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The place of major events within tourism

By on June 26, 2018

Big events are a sure-fire way to get everyone talking. From the World Cup to a royal wedding, these events can see a huge boost in tourism for the host countries. Visitors will travel from miles around for the event on the day, and more can follow in the aftermath of the event too.

But just how valuable are big events for tourism? With the Waterfront Hotel, who offer tired tourists a place to relax with their spas in Bedfordshire, we investigate the impact of major events for tourism.

2012: The Olympic Games in London

Back in 2012, the UK rejoiced as London hosted the Olympic games. Better yet, Team GB had one of its most successful performances ever, with 65 medals earned and 29 of those being gold.

In terms of tourists, the Games saw 590,000 visitors arrive. While concerns were raised that general tourists would avoid the capital during the games because of how busy London would be, the average spend of Olympic tourists was significantly higher than other visitors. For example, while general visitors to the city spent £650 on average, those who were here to see the games unfold spent £1,290 — almost double. From these figures then, it’s clear to see that, as the lure of the Olympics drew visitors to Britain, it also increased their spending power.

Plus, Olympic tourists explored London in the run up to the games, with Piccadilly, Shaftesbury Avenue, Haymarket, and St. James’ all seeing an 11% increase in footfall in the week leading up to the games. Pressure was on public transport, as the London Underground carried 4.4 million passengers on a single Friday during the games — more than any other day in its history.

The government released figures in 2013 to show that the Olympic Games had brought in at least £28 billion for the economy, and £600 million added to the visitor economy as the games went on. The positive perception of London, and indeed the UK, as a result of the games’ exposure is has reportedly led to continued strong tourism in the years following.

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2014: The World Cup in Brazil

1.7 million tourists visited Brazil during the World Cup in 2014. Despite only taking place between June and July, these visitors actually made up 27% of the total foreign visitors to the country in 2014 as a whole. Compared to the same period in 2013, visitor numbers were up by 96%.

The tourists brought with them around $1.578 billion for Brazil’s economy too!

It was predicted that Brazil would see 600,000 visitors during the tournament, a prediction that was beaten by a fair amount! In fact, Brazil’s visitor count beat the previous host South Africa’s 310,000 visitors in 2010. The country did, however, fall behind Germany’s two million visitors in 2006.

Also, 95% of the visitors who had come over just to see the football said they would be happy to return for a visit again.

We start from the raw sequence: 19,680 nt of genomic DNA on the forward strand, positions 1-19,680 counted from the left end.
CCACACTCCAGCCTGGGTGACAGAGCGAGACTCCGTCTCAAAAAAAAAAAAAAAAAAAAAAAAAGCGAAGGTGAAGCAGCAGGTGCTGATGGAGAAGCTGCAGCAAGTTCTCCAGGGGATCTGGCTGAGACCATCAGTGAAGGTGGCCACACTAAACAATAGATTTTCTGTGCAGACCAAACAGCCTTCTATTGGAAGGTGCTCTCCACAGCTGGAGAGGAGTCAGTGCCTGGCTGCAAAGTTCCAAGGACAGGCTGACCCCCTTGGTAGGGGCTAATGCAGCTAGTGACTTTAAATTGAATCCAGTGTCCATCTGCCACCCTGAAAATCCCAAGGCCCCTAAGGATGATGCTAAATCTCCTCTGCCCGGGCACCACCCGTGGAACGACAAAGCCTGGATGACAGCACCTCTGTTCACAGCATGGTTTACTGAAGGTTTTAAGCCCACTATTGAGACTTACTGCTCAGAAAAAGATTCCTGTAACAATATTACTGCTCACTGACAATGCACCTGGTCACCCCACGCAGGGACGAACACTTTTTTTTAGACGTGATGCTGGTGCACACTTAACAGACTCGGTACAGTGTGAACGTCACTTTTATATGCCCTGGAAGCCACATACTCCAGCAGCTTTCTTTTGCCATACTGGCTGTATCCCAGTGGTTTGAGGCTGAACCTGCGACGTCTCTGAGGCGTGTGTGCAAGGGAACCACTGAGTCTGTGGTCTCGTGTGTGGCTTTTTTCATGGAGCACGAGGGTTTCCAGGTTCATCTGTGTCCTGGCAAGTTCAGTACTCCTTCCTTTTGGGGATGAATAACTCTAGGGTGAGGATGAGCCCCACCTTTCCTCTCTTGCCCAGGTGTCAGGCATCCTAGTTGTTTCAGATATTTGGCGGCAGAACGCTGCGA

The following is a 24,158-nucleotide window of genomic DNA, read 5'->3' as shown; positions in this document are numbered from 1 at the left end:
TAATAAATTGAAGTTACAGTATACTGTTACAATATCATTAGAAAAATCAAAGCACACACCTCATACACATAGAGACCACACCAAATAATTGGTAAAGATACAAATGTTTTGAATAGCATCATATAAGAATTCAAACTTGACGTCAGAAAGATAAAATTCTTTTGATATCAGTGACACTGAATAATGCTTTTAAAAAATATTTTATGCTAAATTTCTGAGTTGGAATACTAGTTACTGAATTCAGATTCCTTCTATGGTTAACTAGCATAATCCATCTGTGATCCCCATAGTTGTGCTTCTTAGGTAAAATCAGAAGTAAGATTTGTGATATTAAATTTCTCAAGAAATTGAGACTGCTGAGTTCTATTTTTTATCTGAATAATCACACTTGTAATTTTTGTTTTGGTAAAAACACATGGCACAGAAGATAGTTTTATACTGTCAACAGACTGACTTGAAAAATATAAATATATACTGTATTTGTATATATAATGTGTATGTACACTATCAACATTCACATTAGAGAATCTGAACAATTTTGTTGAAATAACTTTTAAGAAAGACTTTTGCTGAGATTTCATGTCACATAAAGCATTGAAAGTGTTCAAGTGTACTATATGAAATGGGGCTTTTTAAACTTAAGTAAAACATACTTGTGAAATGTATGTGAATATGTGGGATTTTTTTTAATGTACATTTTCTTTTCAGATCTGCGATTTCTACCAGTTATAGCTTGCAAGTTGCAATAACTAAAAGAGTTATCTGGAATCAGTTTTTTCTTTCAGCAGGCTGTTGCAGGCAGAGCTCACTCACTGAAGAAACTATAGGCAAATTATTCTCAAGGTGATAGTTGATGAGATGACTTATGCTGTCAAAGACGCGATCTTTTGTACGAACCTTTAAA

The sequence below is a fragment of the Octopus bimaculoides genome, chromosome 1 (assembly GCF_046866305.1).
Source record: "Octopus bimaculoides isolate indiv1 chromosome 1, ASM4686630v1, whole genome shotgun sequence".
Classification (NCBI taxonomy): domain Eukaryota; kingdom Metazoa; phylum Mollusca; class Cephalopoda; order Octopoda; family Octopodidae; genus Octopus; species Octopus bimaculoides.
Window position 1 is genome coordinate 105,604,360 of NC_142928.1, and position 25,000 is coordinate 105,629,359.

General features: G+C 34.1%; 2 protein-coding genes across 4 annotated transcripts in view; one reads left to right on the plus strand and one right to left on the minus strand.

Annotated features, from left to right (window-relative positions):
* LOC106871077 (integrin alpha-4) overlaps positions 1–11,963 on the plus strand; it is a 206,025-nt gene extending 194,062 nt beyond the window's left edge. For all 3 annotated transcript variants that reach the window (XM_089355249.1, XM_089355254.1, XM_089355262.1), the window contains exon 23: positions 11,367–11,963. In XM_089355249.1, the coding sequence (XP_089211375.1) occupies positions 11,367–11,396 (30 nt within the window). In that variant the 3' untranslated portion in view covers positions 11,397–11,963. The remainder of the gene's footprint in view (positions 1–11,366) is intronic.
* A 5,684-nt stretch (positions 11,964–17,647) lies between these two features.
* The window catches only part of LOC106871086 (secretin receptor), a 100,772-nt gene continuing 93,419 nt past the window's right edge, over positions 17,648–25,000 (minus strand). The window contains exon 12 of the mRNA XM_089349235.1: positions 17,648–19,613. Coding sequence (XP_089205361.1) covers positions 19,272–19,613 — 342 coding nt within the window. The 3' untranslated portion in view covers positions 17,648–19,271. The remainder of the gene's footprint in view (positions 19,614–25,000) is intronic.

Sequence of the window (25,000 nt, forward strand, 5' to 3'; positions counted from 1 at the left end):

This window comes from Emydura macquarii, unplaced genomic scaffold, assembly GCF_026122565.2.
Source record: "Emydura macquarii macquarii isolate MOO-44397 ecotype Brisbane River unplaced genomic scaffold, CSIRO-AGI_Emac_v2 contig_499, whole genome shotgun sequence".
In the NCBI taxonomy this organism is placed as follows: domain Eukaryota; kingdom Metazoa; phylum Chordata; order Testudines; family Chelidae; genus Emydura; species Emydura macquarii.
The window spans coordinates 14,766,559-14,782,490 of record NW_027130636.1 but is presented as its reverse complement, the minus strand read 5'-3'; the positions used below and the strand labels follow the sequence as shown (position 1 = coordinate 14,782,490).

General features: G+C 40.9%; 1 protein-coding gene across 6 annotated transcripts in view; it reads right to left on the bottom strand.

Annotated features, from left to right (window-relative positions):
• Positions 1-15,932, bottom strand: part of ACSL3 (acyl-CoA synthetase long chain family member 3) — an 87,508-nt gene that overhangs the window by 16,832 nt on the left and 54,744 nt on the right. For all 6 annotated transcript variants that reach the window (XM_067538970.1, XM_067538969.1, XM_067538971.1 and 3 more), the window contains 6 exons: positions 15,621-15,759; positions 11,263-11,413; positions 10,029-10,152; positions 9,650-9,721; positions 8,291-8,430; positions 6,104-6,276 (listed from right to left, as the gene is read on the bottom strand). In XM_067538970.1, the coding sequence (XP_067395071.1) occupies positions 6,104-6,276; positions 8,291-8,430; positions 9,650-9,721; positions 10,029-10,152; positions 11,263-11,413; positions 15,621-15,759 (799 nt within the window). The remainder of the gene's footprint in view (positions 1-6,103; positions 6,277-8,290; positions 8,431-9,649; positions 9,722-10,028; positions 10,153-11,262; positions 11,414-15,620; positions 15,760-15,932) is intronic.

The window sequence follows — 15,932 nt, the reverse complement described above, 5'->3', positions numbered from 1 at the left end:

2018: The Royal Wedding

Everyone loves a wedding, and even more so when it’s a royal one. Prince Harry and Meghan Markle’s ceremony was no exception. While 11 million Brits watched the ceremony unfold live, an estimated 150,000 people lined the streets of Windsor to catch a glimpse of the newlyweds and join in the celebrations.

Many of these visitors were from abroad. On Friday 18th May — just 24 hours before the wedding took place — Heathrow Airport reported over 125,000 passengers would arrive, up 15% on the Friday before. What’s more, Eurostar travel was up 54% for journeys between Brussels to London against the same period in 2017.

Some reports showed that hotel demand escalated so much in Windsor that a select few hotels were charging anywhere up to £10,000 per stay! Of course, these premium hotels were in a prime location to catch a glimpse of the couple.

Although the event itself was but a day, Windsor is preparing to enjoy the effets of tourism for a while to come. Around two billion people across the world watched the wedding and it’s expected that many who have been wowed by historic Windsor will take a trip to the UK.

VisitBritain says the number of Overseas tourists coming to Britain will increase by 4%, and they will spend around £26.9 billion. This is an increase of 7% on 2017’s data. The number of visitors from America is on the up too, potentially a result of newlywed Meghan’s US heritage. There will be a predicted 15% rise in US visitors to Britain this year, adding £3.4 billion to the country.

Windsor’s royalty have long fascinated tourists, and the Royal Wedding has caused a surge in interest across the world.

2018: The World Cup in Russia

The World Cup 2018 is currently underway in Russia, so what were the predictions for the visitor count? Head of the Russian Federal Agency for Tourism, Oleg Safonov, believed that 1.5 million visitors will join them for the tournament, while it’s also predicted that the event will have a long-lasting, positive impact on Russian tourism.

Judging from the past World Cups, there’s every chance that Russia will enjoy the benefits of tourism long after the World Cup is over. Only time will tell just how significant this success will be.

 

These are just a handful of the world’s most notable events, and the impact of these events on tourism both at the time and in the future is clear. The events catapult the host country into the consciousness of potential tourists and, once the dust settles and the events are over, it’s down to the countries themselves to maintain this momentum and continue to attract visitors from across the world.

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Hi, my name is Simon and I love travel. I got sick of the same travel articles over and over, trying to tell you how to travel, so I made my own site. Stick around for some sweet travel tips and let me know what you think. Cheers

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